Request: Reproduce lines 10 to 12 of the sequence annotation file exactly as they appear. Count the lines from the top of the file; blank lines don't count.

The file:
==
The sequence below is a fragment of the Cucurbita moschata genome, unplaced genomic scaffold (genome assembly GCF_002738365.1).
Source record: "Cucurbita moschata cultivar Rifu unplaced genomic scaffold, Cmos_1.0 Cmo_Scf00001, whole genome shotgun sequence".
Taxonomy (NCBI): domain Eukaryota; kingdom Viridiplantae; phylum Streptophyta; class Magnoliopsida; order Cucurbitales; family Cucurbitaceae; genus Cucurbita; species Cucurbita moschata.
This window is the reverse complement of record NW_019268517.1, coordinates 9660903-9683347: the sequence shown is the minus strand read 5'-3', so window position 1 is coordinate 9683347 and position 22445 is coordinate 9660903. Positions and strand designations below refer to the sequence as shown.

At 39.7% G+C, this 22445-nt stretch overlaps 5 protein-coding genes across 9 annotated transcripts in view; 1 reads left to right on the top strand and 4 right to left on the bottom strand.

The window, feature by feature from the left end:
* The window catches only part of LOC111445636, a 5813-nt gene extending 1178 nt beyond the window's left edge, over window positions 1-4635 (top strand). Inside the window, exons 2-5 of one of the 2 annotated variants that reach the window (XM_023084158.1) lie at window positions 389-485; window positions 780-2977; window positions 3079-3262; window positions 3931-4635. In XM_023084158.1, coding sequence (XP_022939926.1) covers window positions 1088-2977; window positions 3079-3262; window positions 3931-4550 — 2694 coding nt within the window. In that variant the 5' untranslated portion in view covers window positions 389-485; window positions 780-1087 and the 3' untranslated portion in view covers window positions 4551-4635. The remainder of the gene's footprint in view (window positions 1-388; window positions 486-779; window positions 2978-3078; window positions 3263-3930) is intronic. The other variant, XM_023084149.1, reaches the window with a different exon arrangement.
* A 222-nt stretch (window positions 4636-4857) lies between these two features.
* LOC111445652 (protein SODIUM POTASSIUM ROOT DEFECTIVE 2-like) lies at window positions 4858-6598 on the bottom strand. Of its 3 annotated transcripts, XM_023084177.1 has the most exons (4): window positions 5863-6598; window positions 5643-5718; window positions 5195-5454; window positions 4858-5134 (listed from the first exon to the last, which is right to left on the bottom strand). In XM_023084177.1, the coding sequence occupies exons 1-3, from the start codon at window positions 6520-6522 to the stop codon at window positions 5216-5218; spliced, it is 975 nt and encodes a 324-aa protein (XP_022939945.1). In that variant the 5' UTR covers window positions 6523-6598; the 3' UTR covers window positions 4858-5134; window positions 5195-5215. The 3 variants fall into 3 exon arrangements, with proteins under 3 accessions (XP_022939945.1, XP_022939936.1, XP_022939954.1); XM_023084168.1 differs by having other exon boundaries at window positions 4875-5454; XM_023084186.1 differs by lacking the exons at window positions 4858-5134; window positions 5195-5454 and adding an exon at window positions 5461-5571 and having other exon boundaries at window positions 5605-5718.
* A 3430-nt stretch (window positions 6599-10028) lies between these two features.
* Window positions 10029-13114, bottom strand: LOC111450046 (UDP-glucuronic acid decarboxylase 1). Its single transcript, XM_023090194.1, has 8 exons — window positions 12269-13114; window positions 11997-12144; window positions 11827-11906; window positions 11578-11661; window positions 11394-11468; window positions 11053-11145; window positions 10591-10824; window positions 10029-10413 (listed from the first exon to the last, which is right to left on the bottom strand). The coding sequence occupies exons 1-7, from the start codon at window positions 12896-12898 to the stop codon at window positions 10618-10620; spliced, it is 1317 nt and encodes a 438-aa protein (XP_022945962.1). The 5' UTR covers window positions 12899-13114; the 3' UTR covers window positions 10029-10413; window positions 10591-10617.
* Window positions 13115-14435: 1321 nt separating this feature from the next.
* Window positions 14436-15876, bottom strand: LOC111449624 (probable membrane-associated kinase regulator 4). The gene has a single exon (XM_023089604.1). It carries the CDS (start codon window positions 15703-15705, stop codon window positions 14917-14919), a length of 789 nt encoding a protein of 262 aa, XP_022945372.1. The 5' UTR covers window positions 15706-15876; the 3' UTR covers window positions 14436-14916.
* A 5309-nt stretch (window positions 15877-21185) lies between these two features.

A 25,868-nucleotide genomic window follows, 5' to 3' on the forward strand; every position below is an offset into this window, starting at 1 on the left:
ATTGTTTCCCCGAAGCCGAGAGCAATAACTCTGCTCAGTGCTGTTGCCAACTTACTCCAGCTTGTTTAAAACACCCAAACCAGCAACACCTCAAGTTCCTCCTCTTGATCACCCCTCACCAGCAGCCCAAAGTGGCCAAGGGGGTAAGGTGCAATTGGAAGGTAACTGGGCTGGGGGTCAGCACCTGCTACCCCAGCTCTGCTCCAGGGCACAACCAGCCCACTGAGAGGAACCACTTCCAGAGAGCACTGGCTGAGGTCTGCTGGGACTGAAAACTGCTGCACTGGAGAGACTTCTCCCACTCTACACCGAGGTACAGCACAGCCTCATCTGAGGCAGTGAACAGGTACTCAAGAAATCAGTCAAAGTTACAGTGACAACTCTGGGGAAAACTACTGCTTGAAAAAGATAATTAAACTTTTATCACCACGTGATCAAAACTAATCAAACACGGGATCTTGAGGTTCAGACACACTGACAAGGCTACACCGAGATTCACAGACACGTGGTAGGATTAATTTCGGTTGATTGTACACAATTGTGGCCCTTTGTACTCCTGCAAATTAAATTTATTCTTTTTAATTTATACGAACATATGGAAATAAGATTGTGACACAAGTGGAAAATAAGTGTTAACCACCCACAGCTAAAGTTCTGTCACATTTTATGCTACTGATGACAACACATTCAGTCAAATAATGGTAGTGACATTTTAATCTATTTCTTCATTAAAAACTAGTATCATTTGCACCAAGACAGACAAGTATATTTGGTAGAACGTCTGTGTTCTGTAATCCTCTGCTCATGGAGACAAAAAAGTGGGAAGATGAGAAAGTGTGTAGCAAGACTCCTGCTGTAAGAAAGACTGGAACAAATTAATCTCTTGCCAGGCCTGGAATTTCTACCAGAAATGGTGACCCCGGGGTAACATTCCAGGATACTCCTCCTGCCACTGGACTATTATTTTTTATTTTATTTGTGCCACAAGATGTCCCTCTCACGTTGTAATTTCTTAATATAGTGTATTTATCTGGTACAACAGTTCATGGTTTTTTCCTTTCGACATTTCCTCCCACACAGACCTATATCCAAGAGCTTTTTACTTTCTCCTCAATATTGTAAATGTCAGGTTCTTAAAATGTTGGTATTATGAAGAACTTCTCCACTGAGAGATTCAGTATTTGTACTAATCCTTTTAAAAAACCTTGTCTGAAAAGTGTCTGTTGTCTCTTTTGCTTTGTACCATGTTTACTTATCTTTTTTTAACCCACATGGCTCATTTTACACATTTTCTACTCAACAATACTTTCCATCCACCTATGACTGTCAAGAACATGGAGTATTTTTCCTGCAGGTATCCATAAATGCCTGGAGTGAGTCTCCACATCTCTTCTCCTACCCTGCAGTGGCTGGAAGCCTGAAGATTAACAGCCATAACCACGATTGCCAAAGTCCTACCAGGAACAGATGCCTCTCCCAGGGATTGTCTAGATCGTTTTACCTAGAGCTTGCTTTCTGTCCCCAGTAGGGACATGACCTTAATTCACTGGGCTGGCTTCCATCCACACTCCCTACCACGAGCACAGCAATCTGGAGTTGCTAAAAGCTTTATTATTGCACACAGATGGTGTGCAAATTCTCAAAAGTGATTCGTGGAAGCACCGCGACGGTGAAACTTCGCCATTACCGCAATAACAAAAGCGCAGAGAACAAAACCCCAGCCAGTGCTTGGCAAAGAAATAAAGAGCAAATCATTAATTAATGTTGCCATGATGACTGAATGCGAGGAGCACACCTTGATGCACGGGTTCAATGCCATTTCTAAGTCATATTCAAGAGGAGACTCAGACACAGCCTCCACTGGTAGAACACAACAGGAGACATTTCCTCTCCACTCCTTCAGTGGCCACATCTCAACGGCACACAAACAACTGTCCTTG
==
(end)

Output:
* A 3430-nt stretch (window positions 6599-10028) lies between these two features.
* Window positions 10029-13114, bottom strand: LOC111450046 (UDP-glucuronic acid decarboxylase 1). Its single transcript, XM_023090194.1, has 8 exons — window positions 12269-13114; window positions 11997-12144; window positions 11827-11906; window positions 11578-11661; window positions 11394-11468; window positions 11053-11145; window positions 10591-10824; window positions 10029-10413 (listed from the first exon to the last, which is right to left on the bottom strand). The coding sequence occupies exons 1-7, from the start codon at window positions 12896-12898 to the stop codon at window positions 10618-10620; spliced, it is 1317 nt and encodes a 438-aa protein (XP_022945962.1). The 5' UTR covers window positions 12899-13114; the 3' UTR covers window positions 10029-10413; window positions 10591-10617.
* Window positions 13115-14435: 1321 nt separating this feature from the next.